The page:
|THE CRAVE GAMING CHANNEL|
· TGS 2013
· Indie Submissions
· Release Dates
· Message Forums
· Staff Bios
· Jobs Listing
· Fan Art
· Indie Corner
· Sound Test
· Saving Throw
· RPG Backtrack
· Please Be Excited
· Dialog Trees
· RPG Elements
A Grab Bag of Diversion
By: Tommy Moo
In the growing anticipation of FFX, Dark Cloud slipped under a few radars back when it was released. It didn’t tout the talents of a famous character designer or composer. Neither was its sub-epic plot anything to write home about. Nonetheless, DC’s incredibly inventive weapon system, SimCityesque Georama minigame and refreshing random dungeon designs propelled it to sleeper-hit status.
This time around brings back almost everything fans loved, while lending some much appreciated augmentation to the plot and refining the character swap system into something deeper than “Switch to whoever can push the button / cross the gap / etc.” Returning is the familiar weapon synthesis system. Those new to the series won’t need to invest too much effort into picking it up. Gain a few levels by whacking sewer rats and clowns, and your battle wrench will be ready to be built into a drill wrench, upon fusing with the correct elemental crystals, of course. Fans of Zelda will feel at home with the lock-on and circle system. In addition to defending and attacking with melee weapons, Max and Monica each boast characteristic projectile attacks and battle techniques. While Max’s drill can string together five hit combos compared to Monica’s three sword swipes, Monica more than compensates with her ability to swipe directly out of a blocking stance by pressing L1 while holding R1. Max’s gun is faster, but not as powerful as Monica’s magic attacks, and while Monica is able to store energy in her sword to unleash elemental attacks, Max can summon a powerful (if clunky) robot to clear himself out of most rough situations. It all adds up for a well-balanced PC lineup. You’ll find yourself using both characters roughly 50 / 50.
The interface is streamlined, but not dumbed down. In particular the player is given enormous customizability in city building. In spite of that, collecting geostones in the local dungeon slowly pieces together lists of tasks necessary to propagate certain elements of the future. These consist of such simple assignments as placing at least eight trees in a town or making sure that so-and-so lives in a red house. Perhaps too simple, in fact. My only complaint in comparing DC2 to its predecessor comes in the Georama minigame. DC1’s towns were complex puzzles often requiring each house to be built near water or a windmill or facing a particular direction, no small task in the cramped space offered. Rather than collecting cultural items from atla, in DC2 fences, rivers and trees are built from materials found in dungeons or purchased. Also much more generously sized sites are allowed for building each town. The result is a set of Georama puzzles that can be bought rather than solved. Still, the act of putting a town together is far more enjoyable than tedious.
As a strict member of the “5 is average” camp, I declare the music of DC2 to be quite respectably average. While the music is yet another marked improvement for the series, the relatively low number of total tracks compared to RPGs at large is a limiting reagent. All of the compositions are pleasant to listen to (especially those played at Luna Lab and Stonehenge,) but at least a couple are overplayed.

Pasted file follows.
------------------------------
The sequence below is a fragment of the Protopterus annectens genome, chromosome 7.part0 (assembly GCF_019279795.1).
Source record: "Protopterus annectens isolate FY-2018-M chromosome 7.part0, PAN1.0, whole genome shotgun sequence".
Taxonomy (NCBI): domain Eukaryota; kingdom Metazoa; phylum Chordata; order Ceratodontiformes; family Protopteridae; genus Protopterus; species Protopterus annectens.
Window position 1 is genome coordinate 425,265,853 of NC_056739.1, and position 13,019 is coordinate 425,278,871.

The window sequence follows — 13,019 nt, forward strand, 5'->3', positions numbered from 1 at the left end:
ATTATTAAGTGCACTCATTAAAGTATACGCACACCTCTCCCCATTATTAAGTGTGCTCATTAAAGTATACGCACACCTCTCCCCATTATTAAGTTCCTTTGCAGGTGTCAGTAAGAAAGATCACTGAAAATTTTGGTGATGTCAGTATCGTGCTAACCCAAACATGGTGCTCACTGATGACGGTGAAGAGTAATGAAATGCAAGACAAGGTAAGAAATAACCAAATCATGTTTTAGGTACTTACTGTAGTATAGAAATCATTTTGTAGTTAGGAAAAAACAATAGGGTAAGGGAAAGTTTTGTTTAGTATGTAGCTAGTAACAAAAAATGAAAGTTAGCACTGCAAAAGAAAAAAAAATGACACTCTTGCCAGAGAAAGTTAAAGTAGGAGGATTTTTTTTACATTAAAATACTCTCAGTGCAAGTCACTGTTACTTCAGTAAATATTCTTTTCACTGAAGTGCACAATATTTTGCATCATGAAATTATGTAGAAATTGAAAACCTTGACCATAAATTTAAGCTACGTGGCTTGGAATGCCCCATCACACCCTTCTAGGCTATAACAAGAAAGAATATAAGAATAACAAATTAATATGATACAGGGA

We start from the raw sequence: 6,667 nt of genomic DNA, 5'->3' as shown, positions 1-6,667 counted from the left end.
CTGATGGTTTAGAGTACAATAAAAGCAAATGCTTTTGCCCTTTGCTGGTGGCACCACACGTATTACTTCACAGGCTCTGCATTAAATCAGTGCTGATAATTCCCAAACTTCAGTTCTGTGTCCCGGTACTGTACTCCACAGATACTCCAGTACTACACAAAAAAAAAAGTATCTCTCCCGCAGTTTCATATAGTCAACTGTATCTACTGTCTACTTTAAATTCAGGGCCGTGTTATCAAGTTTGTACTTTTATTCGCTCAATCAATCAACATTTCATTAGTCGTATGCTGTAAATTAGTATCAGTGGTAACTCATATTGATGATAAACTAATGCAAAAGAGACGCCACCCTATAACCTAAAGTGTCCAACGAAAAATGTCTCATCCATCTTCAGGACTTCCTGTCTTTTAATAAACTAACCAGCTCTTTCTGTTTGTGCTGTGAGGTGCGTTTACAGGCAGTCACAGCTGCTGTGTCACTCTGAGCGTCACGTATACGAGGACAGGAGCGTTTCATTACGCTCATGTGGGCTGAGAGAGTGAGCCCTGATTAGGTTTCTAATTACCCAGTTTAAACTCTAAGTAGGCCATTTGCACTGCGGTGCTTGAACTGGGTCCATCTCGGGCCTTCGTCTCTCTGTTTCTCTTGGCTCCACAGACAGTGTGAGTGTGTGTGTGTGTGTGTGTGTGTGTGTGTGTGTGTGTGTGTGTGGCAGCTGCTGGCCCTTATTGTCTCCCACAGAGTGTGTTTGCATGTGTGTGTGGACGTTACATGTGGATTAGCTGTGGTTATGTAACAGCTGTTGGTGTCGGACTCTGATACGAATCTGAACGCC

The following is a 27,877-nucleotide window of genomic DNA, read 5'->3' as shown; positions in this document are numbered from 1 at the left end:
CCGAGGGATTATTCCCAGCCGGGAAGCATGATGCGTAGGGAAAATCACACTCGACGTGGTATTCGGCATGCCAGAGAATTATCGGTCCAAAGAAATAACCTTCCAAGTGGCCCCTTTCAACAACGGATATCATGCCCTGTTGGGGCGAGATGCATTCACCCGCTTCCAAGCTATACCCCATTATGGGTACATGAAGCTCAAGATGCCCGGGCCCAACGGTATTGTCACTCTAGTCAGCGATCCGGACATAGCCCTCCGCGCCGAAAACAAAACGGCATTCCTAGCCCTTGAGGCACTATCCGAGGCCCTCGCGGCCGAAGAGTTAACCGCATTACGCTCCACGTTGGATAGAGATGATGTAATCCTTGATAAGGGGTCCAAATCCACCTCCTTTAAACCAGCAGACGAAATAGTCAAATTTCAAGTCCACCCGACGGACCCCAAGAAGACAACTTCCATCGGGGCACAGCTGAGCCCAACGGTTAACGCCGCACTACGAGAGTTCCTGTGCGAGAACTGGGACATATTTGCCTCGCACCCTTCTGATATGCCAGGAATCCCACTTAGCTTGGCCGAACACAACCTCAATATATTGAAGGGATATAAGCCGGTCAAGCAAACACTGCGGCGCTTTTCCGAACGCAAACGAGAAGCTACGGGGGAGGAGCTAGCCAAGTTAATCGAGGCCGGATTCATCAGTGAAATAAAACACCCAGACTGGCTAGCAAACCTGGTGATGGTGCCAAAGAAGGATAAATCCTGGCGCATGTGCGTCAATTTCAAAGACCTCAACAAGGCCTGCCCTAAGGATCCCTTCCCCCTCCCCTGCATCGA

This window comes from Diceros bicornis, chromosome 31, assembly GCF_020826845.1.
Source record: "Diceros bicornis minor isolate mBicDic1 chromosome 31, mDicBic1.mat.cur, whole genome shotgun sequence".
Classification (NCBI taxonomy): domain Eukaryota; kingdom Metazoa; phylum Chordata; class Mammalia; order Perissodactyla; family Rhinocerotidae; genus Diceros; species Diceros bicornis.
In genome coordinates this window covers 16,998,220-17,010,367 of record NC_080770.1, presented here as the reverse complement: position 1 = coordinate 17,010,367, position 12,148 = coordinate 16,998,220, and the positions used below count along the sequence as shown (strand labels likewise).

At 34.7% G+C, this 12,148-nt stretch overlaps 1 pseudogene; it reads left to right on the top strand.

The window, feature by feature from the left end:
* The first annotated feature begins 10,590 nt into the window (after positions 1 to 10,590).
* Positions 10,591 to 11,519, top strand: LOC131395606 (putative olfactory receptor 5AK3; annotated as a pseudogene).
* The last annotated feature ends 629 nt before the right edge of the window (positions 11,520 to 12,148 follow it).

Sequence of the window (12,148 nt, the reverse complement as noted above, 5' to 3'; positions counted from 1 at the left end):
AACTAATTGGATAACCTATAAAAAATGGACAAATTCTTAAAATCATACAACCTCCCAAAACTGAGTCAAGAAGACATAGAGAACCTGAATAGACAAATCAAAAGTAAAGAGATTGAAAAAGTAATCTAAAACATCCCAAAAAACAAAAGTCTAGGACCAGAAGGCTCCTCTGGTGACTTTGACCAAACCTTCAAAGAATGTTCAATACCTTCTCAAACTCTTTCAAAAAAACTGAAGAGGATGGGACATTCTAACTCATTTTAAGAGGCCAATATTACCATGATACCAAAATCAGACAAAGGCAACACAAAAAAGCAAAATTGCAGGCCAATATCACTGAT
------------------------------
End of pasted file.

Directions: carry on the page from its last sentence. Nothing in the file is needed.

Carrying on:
DC2 is packed to the brim with gameplay, and it does a fantastic job of introducing the player to one element at a time. By the time you’ve got fishing down, you’ll be handed a golf club and required to try your hand at Spheda, a 3D pinball / golf crossover. And if those aren’t enough for you, feel free to try your luck at breeding and racing fish, snapping photographs of over a hundred landmarks in the game, inventing and producing new items, or collecting medals to change your character’s outfits (only 65 medals to get the bikini for Monica, you sicko -_^ ). And this is the single largest argument for DC2: it’s fun! There will be no dodging lightning bolts or jamming on the X button as fast as you can. DC2 is like a PS2 demo disc packed inside a dungeon crawling RPG.
Like the music, the plot is still short of other RPG series, in spite of a laudable improvement. In particular the beginning of the game is near snooze worthy until the action starts, and the first villain you’ll come in contact with will make you embarrassed to play the game with a friend in the room. DC2 strives to satisfy the modern RPGamer, but comes up with just enough plot to form a string of excuses to get the player from one dungeon to the next. Some of the cheap devices are actually laughable (how many times do you guess the train tracks will just happen to be blocked by rocks when the game wants you to stop and fight through a dungeon?) Nonetheless, it is as good as could be expected from this type of game, and can be skipped altogether a la Xenosaga if it’s stymieing your enjoyment too much.
DC2 features gorgeous environments. Lush forests and mountain paths are brought to life by rainbows and waterfalls. I stopped short of bestowing a 10 / 10 for graphics, however. Admittedly this is a personal preference, but after playing through games with polygon based characters, I had to dock this game for electing to go with flat, spritish figures bordered with noticeable black lines. Cel colored graphics do not have to stick out sharply against their backgrounds, as Wind Waker taught us.
This game will hook you and keep you, not with frustrating game-overs and cheap challenge, but with its genuine ingenuity. Don’t make the mistake of renting it like I did. You might be able to blast through it in a week if you’re on vacation, but with so much to do, this is a game to be savored.
|© 1998-2013 RPGamer All Rights Reserved|